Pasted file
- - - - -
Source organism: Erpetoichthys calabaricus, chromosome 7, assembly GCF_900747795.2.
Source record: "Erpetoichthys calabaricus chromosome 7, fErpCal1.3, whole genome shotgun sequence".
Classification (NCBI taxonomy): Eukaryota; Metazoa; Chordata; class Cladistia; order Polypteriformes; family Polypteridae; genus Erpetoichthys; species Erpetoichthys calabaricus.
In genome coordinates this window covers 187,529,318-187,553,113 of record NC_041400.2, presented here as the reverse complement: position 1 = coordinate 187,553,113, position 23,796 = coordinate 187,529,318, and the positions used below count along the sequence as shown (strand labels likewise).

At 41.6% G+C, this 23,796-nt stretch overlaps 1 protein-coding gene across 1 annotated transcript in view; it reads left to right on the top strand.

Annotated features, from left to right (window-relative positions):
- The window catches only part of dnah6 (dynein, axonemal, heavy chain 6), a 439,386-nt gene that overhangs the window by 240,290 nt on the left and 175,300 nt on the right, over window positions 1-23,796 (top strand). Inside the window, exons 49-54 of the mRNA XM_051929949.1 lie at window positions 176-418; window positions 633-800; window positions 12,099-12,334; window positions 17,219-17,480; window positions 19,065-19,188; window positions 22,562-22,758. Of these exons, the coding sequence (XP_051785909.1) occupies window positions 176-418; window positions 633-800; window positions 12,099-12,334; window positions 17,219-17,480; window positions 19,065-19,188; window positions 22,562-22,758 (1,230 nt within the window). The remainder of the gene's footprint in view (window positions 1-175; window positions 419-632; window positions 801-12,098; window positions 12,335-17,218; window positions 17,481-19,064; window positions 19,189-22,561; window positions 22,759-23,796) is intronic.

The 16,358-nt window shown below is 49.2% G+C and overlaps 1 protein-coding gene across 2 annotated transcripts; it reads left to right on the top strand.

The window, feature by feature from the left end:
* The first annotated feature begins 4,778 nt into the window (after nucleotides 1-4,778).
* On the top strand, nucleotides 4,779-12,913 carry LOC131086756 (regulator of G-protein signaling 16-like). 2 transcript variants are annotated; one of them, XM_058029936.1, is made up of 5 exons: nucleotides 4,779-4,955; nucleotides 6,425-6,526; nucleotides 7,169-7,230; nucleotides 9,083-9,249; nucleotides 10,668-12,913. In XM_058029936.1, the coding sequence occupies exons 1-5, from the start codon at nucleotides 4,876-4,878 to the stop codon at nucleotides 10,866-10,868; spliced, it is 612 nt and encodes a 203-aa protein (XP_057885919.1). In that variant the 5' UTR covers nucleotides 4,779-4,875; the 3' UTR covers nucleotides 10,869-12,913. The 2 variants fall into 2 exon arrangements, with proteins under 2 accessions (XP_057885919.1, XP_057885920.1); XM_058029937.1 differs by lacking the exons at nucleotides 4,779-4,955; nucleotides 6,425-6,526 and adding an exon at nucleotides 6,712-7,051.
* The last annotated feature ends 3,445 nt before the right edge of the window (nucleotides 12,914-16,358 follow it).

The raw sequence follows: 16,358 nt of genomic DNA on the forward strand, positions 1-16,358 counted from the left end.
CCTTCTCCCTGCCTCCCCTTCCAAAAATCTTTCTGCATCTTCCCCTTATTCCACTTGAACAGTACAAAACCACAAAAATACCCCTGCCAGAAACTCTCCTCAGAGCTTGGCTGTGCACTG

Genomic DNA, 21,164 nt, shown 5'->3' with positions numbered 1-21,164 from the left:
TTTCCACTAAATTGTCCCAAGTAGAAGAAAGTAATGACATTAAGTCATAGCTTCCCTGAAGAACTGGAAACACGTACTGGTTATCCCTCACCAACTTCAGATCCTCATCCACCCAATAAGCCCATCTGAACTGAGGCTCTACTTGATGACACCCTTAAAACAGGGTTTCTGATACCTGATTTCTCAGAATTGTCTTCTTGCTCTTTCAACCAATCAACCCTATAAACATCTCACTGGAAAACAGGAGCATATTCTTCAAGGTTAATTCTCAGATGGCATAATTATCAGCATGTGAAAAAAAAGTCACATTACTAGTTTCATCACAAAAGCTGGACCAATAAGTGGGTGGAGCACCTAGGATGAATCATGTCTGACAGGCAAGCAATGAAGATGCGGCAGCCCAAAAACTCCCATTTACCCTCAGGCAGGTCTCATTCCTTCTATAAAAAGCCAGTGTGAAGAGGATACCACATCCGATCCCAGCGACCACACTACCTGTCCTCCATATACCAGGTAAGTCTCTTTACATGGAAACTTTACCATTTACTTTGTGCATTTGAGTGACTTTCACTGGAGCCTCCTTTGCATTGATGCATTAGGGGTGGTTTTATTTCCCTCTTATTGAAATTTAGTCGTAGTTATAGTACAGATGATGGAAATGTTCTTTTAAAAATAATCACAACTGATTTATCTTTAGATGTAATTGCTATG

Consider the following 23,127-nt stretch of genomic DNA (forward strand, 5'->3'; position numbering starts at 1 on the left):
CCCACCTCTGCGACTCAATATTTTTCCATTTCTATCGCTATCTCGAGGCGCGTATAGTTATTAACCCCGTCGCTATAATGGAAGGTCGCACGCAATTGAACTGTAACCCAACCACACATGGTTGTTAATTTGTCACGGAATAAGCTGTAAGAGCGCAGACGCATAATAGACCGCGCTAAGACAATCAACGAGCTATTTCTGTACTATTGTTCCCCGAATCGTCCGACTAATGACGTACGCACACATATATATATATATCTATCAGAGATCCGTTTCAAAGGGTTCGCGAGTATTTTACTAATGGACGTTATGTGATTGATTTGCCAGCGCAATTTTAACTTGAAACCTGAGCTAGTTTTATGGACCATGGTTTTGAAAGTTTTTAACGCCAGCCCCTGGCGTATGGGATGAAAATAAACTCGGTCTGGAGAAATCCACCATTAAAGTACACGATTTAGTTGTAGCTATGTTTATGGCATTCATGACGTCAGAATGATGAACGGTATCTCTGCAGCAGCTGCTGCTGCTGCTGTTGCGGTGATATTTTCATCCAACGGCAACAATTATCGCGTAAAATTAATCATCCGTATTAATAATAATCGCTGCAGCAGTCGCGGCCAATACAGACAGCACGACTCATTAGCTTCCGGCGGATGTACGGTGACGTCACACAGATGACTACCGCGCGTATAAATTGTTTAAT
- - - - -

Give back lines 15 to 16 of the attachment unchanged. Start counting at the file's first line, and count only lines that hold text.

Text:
Genomic DNA, 21,164 nt, shown 5'->3' with positions numbered 1-21,164 from the left:
TTTCCACTAAATTGTCCCAAGTAGAAGAAAGTAATGACATTAAGTCATAGCTTCCCTGAAGAACTGGAAACACGTACTGGTTATCCCTCACCAACTTCAGATCCTCATCCACCCAATAAGCCCATCTGAACTGAGGCTCTACTTGATGACACCCTTAAAACAGGGTTTCTGATACCTGATTTCTCAGAATTGTCTTCTTGCTCTTTCAACCAATCAACCCTATAAACATCTCACTGGAAAACAGGAGCATATTCTTCAAGGTTAATTCTCAGATGGCATAATTATCAGCATGTGAAAAAAAAGTCACATTACTAGTTTCATCACAAAAGCTGGACCAATAAGTGGGTGGAGCACCTAGGATGAATCATGTCTGACAGGCAAGCAATGAAGATGCGGCAGCCCAAAAACTCCCATTTACCCTCAGGCAGGTCTCATTCCTTCTATAAAAAGCCAGTGTGAAGAGGATACCACATCCGATCCCAGCGACCACACTACCTGTCCTCCATATACCAGGTAAGTCTCTTTACATGGAAACTTTACCATTTACTTTGTGCATTTGAGTGACTTTCACTGGAGCCTCCTTTGCATTGATGCATTAGGGGTGGTTTTATTTCCCTCTTATTGAAATTTAGTCGTAGTTATAGTACAGATGATGGAAATGTTCTTTTAAAAATAATCACAACTGATTTATCTTTAGATGTAATTGCTATG